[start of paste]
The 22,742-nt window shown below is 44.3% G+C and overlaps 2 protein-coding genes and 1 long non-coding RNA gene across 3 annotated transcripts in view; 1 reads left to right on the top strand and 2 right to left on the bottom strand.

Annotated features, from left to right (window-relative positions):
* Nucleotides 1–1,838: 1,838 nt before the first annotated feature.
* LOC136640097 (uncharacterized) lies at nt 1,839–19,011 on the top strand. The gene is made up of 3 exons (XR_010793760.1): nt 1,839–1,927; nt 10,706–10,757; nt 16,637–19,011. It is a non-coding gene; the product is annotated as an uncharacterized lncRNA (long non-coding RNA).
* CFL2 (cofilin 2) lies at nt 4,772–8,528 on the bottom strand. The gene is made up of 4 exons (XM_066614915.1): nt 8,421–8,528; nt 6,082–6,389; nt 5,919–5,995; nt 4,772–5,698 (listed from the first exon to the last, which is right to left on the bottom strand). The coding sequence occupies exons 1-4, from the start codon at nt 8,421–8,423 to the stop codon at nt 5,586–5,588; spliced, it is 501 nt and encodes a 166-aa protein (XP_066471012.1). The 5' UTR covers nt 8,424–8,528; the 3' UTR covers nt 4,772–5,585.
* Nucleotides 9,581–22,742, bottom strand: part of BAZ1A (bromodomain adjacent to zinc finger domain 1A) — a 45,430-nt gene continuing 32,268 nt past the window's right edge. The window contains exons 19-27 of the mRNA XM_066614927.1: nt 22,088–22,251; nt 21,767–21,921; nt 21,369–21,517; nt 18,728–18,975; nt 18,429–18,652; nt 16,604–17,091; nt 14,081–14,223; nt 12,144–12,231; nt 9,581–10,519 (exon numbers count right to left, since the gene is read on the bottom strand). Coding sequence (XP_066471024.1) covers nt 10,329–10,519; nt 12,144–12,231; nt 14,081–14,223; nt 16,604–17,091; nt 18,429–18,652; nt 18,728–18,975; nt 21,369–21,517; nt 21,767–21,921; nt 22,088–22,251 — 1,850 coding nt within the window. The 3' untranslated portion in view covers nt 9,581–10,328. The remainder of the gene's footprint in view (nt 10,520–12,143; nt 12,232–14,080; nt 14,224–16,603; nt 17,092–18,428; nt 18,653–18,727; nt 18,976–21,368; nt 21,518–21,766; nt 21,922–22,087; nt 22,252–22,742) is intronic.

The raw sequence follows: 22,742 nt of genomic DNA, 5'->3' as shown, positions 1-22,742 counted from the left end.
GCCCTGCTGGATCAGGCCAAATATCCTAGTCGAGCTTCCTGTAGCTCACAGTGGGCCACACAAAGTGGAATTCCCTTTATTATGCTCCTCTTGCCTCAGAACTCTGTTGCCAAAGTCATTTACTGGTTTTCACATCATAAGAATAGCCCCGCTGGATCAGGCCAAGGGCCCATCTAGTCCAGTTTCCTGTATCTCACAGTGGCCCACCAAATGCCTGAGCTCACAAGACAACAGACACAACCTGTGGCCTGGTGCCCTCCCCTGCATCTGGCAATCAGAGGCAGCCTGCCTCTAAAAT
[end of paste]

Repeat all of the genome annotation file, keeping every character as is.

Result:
The 22,742-nt window shown below is 44.3% G+C and overlaps 2 protein-coding genes and 1 long non-coding RNA gene across 3 annotated transcripts in view; 1 reads left to right on the top strand and 2 right to left on the bottom strand.

Annotated features, from left to right (window-relative positions):
* Nucleotides 1–1,838: 1,838 nt before the first annotated feature.
* LOC136640097 (uncharacterized) lies at nt 1,839–19,011 on the top strand. The gene is made up of 3 exons (XR_010793760.1): nt 1,839–1,927; nt 10,706–10,757; nt 16,637–19,011. It is a non-coding gene; the product is annotated as an uncharacterized lncRNA (long non-coding RNA).
* CFL2 (cofilin 2) lies at nt 4,772–8,528 on the bottom strand. The gene is made up of 4 exons (XM_066614915.1): nt 8,421–8,528; nt 6,082–6,389; nt 5,919–5,995; nt 4,772–5,698 (listed from the first exon to the last, which is right to left on the bottom strand). The coding sequence occupies exons 1-4, from the start codon at nt 8,421–8,423 to the stop codon at nt 5,586–5,588; spliced, it is 501 nt and encodes a 166-aa protein (XP_066471012.1). The 5' UTR covers nt 8,424–8,528; the 3' UTR covers nt 4,772–5,585.
* Nucleotides 9,581–22,742, bottom strand: part of BAZ1A (bromodomain adjacent to zinc finger domain 1A) — a 45,430-nt gene continuing 32,268 nt past the window's right edge. The window contains exons 19-27 of the mRNA XM_066614927.1: nt 22,088–22,251; nt 21,767–21,921; nt 21,369–21,517; nt 18,728–18,975; nt 18,429–18,652; nt 16,604–17,091; nt 14,081–14,223; nt 12,144–12,231; nt 9,581–10,519 (exon numbers count right to left, since the gene is read on the bottom strand). Coding sequence (XP_066471024.1) covers nt 10,329–10,519; nt 12,144–12,231; nt 14,081–14,223; nt 16,604–17,091; nt 18,429–18,652; nt 18,728–18,975; nt 21,369–21,517; nt 21,767–21,921; nt 22,088–22,251 — 1,850 coding nt within the window. The 3' untranslated portion in view covers nt 9,581–10,328. The remainder of the gene's footprint in view (nt 10,520–12,143; nt 12,232–14,080; nt 14,224–16,603; nt 17,092–18,428; nt 18,653–18,727; nt 18,976–21,368; nt 21,518–21,766; nt 21,922–22,087; nt 22,252–22,742) is intronic.

The raw sequence follows: 22,742 nt of genomic DNA, 5'->3' as shown, positions 1-22,742 counted from the left end.
GCCCTGCTGGATCAGGCCAAATATCCTAGTCGAGCTTCCTGTAGCTCACAGTGGGCCACACAAAGTGGAATTCCCTTTATTATGCTCCTCTTGCCTCAGAACTCTGTTGCCAAAGTCATTTACTGGTTTTCACATCATAAGAATAGCCCCGCTGGATCAGGCCAAGGGCCCATCTAGTCCAGTTTCCTGTATCTCACAGTGGCCCACCAAATGCCTGAGCTCACAAGACAACAGACACAACCTGTGGCCTGGTGCCCTCCCCTGCATCTGGCAATCAGAGGCAGCCTGCCTCTAAAAT